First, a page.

Top Stories Robots
- This Aussie Robot Can 3D Print A House Using Bricks
- Watch This Freakishly Agile Dog-Bot Do The Dishes
- There's A Robot Inside The Sydney Harbour Bridge
- This Homemade Robot Can Solve A Rubik's Cube In One Second
- The Best Gizmodo History Stories From 2015 You Swore You'd Read Later
- 8 Reasons Why The Tokyo Olympics Will Be The Most Futuristic Ever
Under The Hood
Thinking about an upgrade? Under The Hood tells you what's new this week in PC tech.
Tired of walking? Future Movers is our roundup of the week's biggest news in powered transport.
This week on Fitmodo, bagpipes, LSD and Apple Health.
Gizmodo Movie Night
It's almost the weekend, and that means you should book in another Gizmodo movie night.
This week on Fitmodo: the real Paleo diet, Aussie vax rates up and more!
Puffin Browser for Android, ProCam 3 for iOS and more!
This week on Fitmodo: does dental floss work, millennials having less sex, and more!
Star Walk 2 for Android, Leaping Tiger for iOS and more!
Noctum Iconpack for Android, Hypelight for iOS and more!
FineScanner for Android, VisualRuler for iOS and more!
What is art? According to Plato, art is an imitation of an imitation, a mere illusion twice removed from the reality of the eternal Forms. According to me, art is something I like looking at.
By 2034/35, almost 20 per cent of Australians (6.2 million) are projected to be aged 65 or over. One sector already feeling the impact of the ageing population is construction. In Queensland, the number of construction workers aged 55 and over increased from 8% of full-time workers in 1992 to 14.2% in 2014. An ageing workforce is likely to increase the need for less physically demanding jobs or maybe technology might address this issue. Task automation and the industry’s innovation culture are two of the greatest areas of uncertainty for the construction industry.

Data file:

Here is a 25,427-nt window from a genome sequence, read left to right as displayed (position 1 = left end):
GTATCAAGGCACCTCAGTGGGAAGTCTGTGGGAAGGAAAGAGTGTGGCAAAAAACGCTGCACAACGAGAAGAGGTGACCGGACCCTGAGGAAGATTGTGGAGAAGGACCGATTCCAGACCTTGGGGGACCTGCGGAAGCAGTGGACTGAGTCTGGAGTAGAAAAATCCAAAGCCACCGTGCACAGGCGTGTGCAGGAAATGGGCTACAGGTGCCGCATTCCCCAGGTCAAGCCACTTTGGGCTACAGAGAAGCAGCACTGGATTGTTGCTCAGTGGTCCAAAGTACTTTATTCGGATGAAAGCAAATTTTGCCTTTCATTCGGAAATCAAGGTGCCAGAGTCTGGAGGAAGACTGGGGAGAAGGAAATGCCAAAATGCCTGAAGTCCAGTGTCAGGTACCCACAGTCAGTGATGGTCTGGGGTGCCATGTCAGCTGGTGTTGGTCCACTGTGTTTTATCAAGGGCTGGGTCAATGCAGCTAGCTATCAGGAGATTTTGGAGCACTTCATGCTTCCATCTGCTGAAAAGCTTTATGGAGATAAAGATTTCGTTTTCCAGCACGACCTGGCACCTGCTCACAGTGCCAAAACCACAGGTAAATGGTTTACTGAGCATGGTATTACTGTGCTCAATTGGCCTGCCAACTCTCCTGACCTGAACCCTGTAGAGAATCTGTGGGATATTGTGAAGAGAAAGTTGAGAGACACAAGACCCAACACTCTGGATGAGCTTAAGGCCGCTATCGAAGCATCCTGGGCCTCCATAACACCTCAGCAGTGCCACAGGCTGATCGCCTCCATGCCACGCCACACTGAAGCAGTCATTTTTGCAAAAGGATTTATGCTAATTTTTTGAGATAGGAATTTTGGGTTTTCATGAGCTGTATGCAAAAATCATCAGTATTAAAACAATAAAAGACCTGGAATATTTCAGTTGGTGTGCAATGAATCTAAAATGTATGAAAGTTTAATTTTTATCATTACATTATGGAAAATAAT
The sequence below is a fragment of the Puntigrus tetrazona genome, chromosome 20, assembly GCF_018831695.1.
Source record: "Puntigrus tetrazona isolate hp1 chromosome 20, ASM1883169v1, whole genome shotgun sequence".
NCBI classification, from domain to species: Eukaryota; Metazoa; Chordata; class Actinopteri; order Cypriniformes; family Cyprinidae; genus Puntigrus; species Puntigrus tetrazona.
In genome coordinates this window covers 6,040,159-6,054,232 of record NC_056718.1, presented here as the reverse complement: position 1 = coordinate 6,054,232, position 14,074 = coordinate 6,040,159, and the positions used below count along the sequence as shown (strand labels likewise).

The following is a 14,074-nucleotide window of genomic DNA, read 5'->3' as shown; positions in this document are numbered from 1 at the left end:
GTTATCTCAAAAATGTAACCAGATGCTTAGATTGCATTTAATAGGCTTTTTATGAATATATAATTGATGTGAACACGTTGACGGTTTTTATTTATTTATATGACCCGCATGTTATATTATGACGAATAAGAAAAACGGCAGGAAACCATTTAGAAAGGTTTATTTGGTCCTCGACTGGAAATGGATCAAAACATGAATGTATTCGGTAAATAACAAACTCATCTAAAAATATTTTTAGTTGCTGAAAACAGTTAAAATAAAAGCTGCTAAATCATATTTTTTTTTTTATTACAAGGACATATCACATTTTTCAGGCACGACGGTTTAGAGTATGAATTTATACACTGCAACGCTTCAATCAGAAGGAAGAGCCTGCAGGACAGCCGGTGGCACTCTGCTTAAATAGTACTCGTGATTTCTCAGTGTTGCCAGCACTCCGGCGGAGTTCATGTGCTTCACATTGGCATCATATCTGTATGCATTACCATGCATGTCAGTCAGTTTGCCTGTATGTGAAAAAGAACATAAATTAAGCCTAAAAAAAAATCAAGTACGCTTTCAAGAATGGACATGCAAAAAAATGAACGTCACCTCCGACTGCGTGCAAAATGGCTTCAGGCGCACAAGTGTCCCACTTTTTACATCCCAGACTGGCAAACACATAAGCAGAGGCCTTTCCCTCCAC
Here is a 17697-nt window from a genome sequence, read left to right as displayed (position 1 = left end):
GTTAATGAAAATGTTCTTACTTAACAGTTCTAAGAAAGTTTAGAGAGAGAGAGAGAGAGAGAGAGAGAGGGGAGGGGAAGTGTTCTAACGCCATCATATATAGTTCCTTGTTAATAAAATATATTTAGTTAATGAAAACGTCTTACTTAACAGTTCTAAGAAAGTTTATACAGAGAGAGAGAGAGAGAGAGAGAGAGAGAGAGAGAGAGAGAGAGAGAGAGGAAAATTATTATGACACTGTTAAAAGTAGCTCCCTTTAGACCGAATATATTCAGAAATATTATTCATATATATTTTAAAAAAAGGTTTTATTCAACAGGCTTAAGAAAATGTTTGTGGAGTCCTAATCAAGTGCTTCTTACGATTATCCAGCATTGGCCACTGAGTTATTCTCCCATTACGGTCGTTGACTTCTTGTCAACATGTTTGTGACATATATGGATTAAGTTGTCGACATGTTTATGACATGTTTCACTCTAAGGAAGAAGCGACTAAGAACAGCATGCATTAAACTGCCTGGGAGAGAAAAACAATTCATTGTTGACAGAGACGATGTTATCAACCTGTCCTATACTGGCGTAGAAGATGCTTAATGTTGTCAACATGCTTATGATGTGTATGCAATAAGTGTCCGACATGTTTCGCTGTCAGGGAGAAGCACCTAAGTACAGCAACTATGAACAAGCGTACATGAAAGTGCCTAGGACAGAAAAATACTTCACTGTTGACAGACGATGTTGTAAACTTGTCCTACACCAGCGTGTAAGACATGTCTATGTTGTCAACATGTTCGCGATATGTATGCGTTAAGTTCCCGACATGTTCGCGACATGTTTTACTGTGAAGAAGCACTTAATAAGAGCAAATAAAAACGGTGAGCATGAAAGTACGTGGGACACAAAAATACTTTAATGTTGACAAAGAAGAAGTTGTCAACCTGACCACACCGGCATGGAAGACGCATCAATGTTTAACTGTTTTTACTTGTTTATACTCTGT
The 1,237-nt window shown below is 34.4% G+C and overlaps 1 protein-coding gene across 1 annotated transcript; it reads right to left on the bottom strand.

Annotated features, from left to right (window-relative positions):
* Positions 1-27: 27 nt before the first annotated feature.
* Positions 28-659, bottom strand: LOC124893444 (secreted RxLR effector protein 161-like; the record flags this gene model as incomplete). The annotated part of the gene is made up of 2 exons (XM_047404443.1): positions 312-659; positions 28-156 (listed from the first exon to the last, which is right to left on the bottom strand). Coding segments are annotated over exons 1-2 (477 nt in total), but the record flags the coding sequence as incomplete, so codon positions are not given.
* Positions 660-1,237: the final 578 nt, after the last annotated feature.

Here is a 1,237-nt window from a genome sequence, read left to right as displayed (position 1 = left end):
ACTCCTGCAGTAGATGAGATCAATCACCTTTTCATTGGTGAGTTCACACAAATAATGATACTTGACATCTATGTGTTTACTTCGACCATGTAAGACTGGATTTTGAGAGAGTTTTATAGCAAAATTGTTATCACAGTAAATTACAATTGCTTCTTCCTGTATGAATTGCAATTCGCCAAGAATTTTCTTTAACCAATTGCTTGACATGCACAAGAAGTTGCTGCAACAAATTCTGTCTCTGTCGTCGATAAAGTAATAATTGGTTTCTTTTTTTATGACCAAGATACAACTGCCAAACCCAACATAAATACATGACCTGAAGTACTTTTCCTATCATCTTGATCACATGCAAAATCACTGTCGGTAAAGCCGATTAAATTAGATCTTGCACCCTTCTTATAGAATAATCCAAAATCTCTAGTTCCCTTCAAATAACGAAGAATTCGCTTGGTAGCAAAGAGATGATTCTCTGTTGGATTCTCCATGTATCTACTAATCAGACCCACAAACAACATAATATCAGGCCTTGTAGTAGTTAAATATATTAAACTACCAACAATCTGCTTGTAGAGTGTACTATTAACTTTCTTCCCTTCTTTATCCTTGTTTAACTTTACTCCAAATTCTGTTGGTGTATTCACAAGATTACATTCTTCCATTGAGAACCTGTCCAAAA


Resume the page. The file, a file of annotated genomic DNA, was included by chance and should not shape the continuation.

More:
The roboticist behind the creepy snake robot is back with another snake robot. Only this time it’s a robot that you’re supposed to willingly let slither into your mouth. (For health reasons.)
A teenage pregnancy prevention programme involving a baby simulator does not appear to have any long-term effect on reducing the risk of teenage pregnancy, according to the first randomised controlled trial to test the effectiveness of this intervention.
In fact, the study found that teenage girls who took part were more, not less, likely to become pregnant compared to girls who did not take part. Oops.
Video: Here’s an excellent re-imagination of two of the most famous depictions of artificial intelligence in film, HAL 9000 from 2001: A Space Odyssey and Samantha from Her. Tillmann Ohm stitched together the actual dialogue from the films to construct a new conversation between the two. It flows rather well.
Why would they give it lips? Apparently, in order to make a robot as expressive as possible, researchers decided to give BERT2, a robot assistant, a pouty pair of lips and wide eyes with… are those eyebrows?
Researchers from the University College London and the University of Bristol, who dared to use BERT2 here to test whether a communicative and expressive robot would be better for humans to work with, are to blame for my nightmares this week. They did, however, find that a robot partner that apologises after making a mistake was able to gain a human’s trust more successfully, to the point where a human would lie to prevent the robot’s feelings from being hurt.
You’d think that the first robot vacuum from a company like Dyson, who reinvented the vacuum, fan, and hair dryer, would rival R2-D2 when it came to functionality. But with the 360 Eye, Dyson instead focused on creating a robovac that did one thing very well: cleaning. It delivers as promised, but is that worth $US1,000?
As the workforce becomes increasingly automated, jobs requiring creative and emotional intelligence will be the most robot-proof, according to QUT Distinguished Professor Stuart Cunningham.
“Parents once worried about what use an arts degree was for their kids. Now the digital creative economy is a growth area for Australia and the rest of the world. Even the usually staid Australian Bureau of Statistics claims culture is big business,” Professor Cunningham said.